The move involves consolidating the university's 170 servers onto a single platform based on network-attached storage (Nas) and storage area network technology from EMC. University officials said the project, which will provide 8Tbytes of storage, would remove the need for manual back-ups, significantly reducing administration costs.
The university also expects to save money using information lifecycle management (ILM) - a combination of processes and technologies that help manage the flow of data through an environment.
Alan Radley, infrastructure systems development manager at the University of Huddersfield, said, "We can now move information onto the most cost-effective storage platform as its value changes, helping us towards ILM."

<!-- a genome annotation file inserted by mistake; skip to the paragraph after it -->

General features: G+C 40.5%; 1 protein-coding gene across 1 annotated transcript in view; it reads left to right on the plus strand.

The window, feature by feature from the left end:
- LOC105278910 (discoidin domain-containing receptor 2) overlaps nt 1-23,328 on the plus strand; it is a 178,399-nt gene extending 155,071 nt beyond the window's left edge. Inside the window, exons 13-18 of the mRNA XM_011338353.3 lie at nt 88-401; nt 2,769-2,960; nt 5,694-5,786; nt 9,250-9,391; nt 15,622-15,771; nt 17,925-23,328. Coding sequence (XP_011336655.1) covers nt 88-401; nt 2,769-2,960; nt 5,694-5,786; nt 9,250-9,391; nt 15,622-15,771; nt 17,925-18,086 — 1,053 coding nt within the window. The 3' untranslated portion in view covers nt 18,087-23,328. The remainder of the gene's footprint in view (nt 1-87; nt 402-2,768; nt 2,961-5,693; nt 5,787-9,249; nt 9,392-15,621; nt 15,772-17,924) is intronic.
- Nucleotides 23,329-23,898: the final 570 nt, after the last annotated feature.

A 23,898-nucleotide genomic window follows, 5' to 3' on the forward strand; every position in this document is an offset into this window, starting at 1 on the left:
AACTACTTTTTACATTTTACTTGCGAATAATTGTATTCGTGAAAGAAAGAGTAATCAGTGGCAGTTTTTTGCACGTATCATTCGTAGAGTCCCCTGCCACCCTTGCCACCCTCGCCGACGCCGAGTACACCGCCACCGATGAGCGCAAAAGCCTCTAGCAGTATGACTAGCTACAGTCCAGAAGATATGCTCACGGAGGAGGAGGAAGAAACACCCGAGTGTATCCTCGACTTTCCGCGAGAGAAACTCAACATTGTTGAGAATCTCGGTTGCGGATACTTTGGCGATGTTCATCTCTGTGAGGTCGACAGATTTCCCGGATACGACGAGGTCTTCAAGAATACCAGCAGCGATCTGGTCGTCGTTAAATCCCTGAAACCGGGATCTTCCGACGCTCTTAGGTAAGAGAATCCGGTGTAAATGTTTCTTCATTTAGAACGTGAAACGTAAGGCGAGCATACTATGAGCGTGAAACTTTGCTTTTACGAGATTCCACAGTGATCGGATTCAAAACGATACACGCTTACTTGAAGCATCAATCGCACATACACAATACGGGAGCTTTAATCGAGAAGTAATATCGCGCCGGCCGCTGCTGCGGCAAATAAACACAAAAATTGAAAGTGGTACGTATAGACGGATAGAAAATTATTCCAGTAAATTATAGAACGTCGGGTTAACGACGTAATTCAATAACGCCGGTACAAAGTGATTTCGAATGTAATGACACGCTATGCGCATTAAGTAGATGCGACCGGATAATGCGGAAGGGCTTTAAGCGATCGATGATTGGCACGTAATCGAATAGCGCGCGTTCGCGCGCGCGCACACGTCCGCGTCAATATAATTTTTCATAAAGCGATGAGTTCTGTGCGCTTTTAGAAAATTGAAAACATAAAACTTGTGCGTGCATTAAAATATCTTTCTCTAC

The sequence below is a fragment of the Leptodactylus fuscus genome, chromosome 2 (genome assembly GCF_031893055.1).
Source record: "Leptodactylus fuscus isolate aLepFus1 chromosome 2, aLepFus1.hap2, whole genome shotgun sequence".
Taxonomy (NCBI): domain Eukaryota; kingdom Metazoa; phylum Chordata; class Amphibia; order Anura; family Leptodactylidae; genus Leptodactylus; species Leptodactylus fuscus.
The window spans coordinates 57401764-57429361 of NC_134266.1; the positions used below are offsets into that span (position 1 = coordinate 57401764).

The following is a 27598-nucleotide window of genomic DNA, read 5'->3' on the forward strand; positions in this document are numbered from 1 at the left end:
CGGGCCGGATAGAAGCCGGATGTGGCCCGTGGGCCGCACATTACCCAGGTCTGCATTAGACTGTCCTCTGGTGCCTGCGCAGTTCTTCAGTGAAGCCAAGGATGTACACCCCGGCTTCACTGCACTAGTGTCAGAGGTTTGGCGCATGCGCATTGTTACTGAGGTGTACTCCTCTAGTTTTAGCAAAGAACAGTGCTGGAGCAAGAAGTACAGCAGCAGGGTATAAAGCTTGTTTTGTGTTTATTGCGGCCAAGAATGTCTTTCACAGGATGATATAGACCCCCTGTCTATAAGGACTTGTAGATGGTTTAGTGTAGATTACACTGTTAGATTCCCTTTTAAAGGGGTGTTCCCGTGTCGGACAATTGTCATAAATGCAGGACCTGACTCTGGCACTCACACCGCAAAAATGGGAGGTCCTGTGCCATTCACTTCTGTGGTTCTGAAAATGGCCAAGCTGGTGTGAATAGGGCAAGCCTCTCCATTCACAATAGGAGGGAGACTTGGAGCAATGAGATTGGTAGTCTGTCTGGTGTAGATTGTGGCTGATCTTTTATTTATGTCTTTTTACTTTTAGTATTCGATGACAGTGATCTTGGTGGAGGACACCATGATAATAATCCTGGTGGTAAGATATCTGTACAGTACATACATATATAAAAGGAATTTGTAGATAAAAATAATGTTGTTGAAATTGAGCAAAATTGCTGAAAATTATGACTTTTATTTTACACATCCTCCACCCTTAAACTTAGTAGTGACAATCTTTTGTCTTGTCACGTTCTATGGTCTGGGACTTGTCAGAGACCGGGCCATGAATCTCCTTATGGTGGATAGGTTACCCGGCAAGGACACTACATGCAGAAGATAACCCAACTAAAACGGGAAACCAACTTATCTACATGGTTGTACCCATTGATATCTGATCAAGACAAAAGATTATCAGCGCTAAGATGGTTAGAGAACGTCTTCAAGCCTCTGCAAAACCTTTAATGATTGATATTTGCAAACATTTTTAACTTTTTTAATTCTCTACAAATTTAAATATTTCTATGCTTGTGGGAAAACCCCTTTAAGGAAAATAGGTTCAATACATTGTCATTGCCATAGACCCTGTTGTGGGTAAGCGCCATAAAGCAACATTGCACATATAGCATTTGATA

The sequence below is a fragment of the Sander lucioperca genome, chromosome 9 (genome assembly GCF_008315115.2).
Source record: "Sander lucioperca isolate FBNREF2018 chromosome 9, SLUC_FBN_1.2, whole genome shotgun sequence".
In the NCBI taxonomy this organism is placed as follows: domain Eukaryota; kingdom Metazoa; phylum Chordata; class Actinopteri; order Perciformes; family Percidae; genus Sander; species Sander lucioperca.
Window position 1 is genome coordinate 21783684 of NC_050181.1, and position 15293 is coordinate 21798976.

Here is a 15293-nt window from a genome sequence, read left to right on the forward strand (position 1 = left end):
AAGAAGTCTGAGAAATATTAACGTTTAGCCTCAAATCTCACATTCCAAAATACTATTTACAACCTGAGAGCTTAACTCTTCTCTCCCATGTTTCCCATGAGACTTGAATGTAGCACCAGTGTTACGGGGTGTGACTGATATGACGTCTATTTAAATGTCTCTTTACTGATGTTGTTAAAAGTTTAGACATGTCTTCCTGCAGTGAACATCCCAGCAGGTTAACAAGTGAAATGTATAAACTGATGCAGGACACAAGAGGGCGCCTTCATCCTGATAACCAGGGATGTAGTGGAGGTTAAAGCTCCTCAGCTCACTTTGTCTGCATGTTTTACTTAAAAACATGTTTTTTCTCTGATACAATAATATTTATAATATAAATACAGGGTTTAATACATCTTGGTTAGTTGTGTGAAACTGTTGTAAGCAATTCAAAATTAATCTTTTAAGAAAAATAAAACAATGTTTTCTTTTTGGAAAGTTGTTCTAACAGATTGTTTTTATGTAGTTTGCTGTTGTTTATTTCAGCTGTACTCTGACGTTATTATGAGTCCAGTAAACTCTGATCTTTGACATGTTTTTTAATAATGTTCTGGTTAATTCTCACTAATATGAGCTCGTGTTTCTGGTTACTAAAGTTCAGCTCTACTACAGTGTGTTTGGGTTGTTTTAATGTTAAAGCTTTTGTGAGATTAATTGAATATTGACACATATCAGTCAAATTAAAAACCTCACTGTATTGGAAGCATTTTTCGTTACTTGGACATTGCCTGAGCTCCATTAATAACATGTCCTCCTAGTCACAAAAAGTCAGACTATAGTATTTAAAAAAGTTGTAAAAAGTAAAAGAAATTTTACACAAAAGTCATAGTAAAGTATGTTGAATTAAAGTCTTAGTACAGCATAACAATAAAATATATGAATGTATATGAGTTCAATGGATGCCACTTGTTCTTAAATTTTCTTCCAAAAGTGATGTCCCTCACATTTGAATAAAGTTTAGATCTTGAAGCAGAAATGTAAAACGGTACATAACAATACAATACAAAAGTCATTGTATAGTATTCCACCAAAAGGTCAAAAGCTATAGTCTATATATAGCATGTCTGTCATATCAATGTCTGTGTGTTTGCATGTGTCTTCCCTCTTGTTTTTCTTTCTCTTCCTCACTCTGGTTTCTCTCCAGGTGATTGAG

In the next few months, the University of Huddersfield will be looking at migrating data from expensive fibre channel to less expensive ATA disc, he added.
The university is taking a cautious approach to the roll-out, with a number of pilot schemes taking place. The first of these, which involves moving data from a staff server onto the Nas, was due to start this week.
Later this month another Nas pilot will start at the university's school of applied sciences, which will provide storage capacity for academics and administrative staff. Radley said, "We will examine the data to see what is out of date and where there are duplicate files."
Another goal is to provide the university's 20,000 students with personal storage space. Initially, students will receive 50Mbytes of space each, although there is capacity within the storage infrastructure for this to double.
Radley said, "We have felt for several years now that we need some centralised storage for students so that they can go to any machine on campus and retrieve their data, and also be secure in the knowledge that it will be backed up."